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Today we read a further indication that the great harlot of chapter 17, on whose forehead is written, "Babylon the great, the mother of harlots and of the abominations of the earth" (17:5), is one and the same as the "Babylon" of which we read today. Concerning the great harlot, an angel describes her as "the great harlot who sits on many waters, with whom the kings of the earth committed acts of immorality, and those who dwell on the earth were made drunk with the wine of her immorality" (17:1-2). In our reading today, an angel describes Babylon by declaring, "For all the nations have drunk of the wine of the passion of her immorality, and the kings of the earth have committed acts of immorality with her" (18:3). Sounds the same, doesn't it? And as I mentioned in our previous study, both the harlot and Babylon are called great cities, and both will be destroyed. Both are also said to be responsible for the martyrdom of multitudes of believers (17:6; 18:24).
It is also clear that Babylon will be a very wealthy center for global commerce, and for this reason, some suspect that Babylon represents New York City, which is also a place where world leaders often gather (at the United Nations), qualifying it to be a place where "the kings of the earth have committed immorality" (18:3) literally and more figuratively. It can hardly be said, however, at least at the current time, that New York City is full of "the blood of prophets and of saints and of all who have been slain on the earth" (18:24). The destruction of Babylon will be due, at least in part, to God's vengeance on behalf of His "saints and apostles and prophets" (18:20; 19:2).
Unlike New York City, Rome, of course, has a reputation for making martyrs, including apostolic martyrs such as Peter and Paul. Millions of Christians were martyred by Roman decree in the first three centuries. Papal decrees from Rome resulted in martyrdom of millions more through the centuries.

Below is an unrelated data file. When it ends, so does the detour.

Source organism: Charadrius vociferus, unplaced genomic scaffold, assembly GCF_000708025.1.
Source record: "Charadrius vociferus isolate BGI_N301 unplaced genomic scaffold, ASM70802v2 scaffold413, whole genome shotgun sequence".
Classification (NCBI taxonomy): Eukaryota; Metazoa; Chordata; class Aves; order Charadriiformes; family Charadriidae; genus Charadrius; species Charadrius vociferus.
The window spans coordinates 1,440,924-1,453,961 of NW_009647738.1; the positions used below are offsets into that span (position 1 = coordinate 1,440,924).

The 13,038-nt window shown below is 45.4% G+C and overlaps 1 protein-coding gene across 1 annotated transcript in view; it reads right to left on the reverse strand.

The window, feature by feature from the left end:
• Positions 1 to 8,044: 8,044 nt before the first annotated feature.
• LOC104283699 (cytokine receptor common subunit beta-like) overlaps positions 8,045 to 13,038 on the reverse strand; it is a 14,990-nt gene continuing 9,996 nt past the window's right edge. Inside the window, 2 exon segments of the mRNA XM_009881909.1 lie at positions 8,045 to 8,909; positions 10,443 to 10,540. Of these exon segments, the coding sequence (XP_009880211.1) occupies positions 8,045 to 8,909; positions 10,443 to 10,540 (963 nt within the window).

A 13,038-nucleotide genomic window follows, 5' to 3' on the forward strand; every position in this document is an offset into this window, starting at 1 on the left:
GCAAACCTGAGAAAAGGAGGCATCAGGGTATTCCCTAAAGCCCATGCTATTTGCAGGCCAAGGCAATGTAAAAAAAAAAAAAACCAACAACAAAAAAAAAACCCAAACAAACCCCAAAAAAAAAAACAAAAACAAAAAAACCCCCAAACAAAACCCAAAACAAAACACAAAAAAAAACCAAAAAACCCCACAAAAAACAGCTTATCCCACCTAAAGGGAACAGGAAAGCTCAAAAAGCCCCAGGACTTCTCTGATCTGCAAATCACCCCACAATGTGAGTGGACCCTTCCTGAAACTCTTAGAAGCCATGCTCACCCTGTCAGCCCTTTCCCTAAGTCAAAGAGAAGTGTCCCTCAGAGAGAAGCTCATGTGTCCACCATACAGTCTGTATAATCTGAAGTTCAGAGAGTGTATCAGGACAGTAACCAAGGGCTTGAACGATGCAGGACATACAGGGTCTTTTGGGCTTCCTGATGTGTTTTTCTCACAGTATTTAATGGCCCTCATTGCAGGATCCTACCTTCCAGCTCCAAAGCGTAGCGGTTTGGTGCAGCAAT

Babylon must represent a coastal city, as we are told that the smoke of its destruction will be seen by "every shipmaster and every passenger and sailor" (18:17) as they lament its demise. New York City meets that qualification. In John’s day, the city of Rome was the center of the world’s commerce. Although it was not a coastal city, it was (and is) not far from the Mediterranean Sea, connected to it by the Tiber River.
Addressing the never-ending question of whether or not there will be believers on the earth during earth's future tribulation, we note that at this point in the chronology of Revelation, God calls His people to come out of Babylon that they may not "participate in her sins and receive of her plagues" (18:4). It would seem odd for God to call His people to come out from Babylon if all of them were in heaven.
In any case, the righteous will rejoice when God finally brings an end to what will apparently be the capital of the world's wickedness during the antichrist's time. In fact, the saints are told to rejoice over its judgment (18:20). In the next chapter, the rejoicing really starts!